“This seminar will feature presentations on the most important developments in the area of transportation impacts. We will hear how the Governor’s Office of Planning and Research has proposed to change the way that traffic impacts are analyzed under CEQA. In addition, we will include case studies about how cities such as Pasadena and San Francisco have already made the transition from LOS analyses to vehicle miles traveled (VMT), and we’ll discuss the challenges and opportunities presented by the transition.”
It will be a great opportunity to hear updates and expert legal and professional insight on key issues. Those include:
New SB 743 CEQA guidelines for analyzing VMT
The current state of the science for modeling VMT
Implementation issues to resolve
The VMT reduction expectations for lead agencies to contend with
Mitigation options and strategies
Strategies for meeting the technical and legal challenges in a cost effective way
We hope you’ll be able to join us in person in Los Angeles to connect with your colleagues. However, if you can’t make the trip this year, register and tune in remotely to our live streaming webcast, or watch the replay at your convenience. Group, non-profit, and government discounts are available.
Register soon to reserve your place!
Call us at 206-567-4490 if you have any questions.
Law Seminars International is pleased to announce the 12th Annual California Environmental Quality Act (CEQA) seminar in Santa Monica.
Our Program Co-Chairs, Jim Arnone with Latham and Watkins and Doug Carstens with Chatten-Brown & Carstens have assembled a truly wonderful faculty and we are very excited about the topics they will be covering.
This year, our faculty will thoroughly examine CEQA law and policy, with special focus on recent big developments, especially in regards to the many published CEQA decisions over the course of the last year.
We’ll be going in-depth on: CA Building industry v. Bay Area Air Quality Management District, Friends of College of San Mateo Gardens v. San Mateo County Community College District (pending case), CBIA v. BAAQMD and the Newhall Ranch case.
In addition, speakers will discuss the implications of climate change and the resulting GHG emission mitigation efforts, as well as SB743 and the resulting shift in assessment methods.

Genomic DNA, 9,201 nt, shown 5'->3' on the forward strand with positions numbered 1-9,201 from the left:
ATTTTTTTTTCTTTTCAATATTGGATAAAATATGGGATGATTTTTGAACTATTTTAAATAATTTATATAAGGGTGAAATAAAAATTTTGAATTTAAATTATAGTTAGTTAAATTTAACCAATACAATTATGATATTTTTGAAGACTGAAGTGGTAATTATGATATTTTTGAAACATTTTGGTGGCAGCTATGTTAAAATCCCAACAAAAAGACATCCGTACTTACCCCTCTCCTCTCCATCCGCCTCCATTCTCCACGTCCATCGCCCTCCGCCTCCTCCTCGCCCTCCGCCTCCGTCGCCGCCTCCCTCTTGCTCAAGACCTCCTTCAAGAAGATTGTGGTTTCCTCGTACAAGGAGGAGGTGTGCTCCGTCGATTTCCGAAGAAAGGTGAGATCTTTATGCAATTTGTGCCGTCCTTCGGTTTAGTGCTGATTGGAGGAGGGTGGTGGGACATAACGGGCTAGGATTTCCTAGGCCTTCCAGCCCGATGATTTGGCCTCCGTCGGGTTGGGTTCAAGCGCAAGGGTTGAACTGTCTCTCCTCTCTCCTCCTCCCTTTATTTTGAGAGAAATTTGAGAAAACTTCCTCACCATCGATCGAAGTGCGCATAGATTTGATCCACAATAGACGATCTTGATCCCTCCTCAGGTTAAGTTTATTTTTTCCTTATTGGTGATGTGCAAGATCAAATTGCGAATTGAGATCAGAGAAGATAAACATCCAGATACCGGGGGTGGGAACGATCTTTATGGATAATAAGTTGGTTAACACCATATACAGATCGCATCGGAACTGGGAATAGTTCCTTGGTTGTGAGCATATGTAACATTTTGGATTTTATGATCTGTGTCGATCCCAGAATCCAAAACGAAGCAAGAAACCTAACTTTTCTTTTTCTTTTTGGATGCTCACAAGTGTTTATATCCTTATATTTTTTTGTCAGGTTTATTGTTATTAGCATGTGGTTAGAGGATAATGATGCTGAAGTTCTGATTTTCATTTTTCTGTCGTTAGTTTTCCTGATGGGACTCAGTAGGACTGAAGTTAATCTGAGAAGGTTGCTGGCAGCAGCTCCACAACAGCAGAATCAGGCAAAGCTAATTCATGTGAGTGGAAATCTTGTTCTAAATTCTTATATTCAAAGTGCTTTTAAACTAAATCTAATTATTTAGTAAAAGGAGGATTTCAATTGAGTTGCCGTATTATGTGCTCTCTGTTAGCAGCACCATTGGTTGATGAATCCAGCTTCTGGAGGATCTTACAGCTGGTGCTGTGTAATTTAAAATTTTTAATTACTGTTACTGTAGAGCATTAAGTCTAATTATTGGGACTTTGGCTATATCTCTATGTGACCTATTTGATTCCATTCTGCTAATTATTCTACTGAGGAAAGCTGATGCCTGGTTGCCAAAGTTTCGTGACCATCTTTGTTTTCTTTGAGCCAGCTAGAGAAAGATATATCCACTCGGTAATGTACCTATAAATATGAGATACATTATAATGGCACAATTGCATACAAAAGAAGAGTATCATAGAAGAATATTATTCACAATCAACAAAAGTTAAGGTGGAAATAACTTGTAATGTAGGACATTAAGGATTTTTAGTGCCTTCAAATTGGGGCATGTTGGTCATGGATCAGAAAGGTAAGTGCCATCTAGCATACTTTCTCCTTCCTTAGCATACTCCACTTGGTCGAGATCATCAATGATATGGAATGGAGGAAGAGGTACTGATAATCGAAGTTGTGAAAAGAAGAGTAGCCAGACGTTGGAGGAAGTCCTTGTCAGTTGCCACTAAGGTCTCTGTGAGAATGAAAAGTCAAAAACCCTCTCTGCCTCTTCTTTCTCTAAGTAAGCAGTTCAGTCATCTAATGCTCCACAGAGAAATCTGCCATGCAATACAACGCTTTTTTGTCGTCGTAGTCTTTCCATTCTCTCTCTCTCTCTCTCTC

Join us in Santa Monica for what is shaping up to be another phenomenal educational day of sharing and learning.
At our upcoming Endangered Species in California (ESA & CESA) conference we’ll be featuring the Tricolored Blackbird in the context of a case study on voluntary efforts vs. a regulatory regime. The panelists will be Lis
a T. Belenky with the Center for Biological Diversity and Noelle Cremers with the California Farm Bureau. They’ll also discuss Federal backlogs vs. faster state action as a consideration for selecting the best forum and approach for resolving ESA issues.
Two other panels that we are particularly looking forward to address issues arising from state and federal responses to climate change. At the state level, we’ll be addressing the implications of the Supreme Court’s Newhall Ranch decision for consideration of a project’s impact on greenhouse gas emissions. At the federal level, we’ll discuss both changes in regulatory policy and the science used to assess impacts.
Another key new area of concern involves ESA impacts arising from implementation of California’s Sustainable Groundwater Management Act. We’ll discuss the physical interrelationship between surface and groundwater and end with a case study of how water suppliers are adapting their operations the Bay Delta.
More information about the program is available here. We hope you’ll be able to join us.